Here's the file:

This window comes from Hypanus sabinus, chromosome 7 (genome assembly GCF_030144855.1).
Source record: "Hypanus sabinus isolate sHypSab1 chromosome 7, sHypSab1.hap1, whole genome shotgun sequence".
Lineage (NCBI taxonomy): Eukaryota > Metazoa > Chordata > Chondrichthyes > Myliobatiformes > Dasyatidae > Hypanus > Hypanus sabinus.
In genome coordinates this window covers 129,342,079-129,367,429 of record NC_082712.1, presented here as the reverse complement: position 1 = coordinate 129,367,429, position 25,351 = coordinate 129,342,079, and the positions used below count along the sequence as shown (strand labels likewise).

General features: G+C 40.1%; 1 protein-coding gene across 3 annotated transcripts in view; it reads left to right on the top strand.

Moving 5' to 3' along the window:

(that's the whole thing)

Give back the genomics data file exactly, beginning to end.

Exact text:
This window comes from Hypanus sabinus, chromosome 7 (genome assembly GCF_030144855.1).
Source record: "Hypanus sabinus isolate sHypSab1 chromosome 7, sHypSab1.hap1, whole genome shotgun sequence".
Lineage (NCBI taxonomy): Eukaryota > Metazoa > Chordata > Chondrichthyes > Myliobatiformes > Dasyatidae > Hypanus > Hypanus sabinus.
In genome coordinates this window covers 129,342,079-129,367,429 of record NC_082712.1, presented here as the reverse complement: position 1 = coordinate 129,367,429, position 25,351 = coordinate 129,342,079, and the positions used below count along the sequence as shown (strand labels likewise).

General features: G+C 40.1%; 1 protein-coding gene across 3 annotated transcripts in view; it reads left to right on the top strand.

Moving 5' to 3' along the window: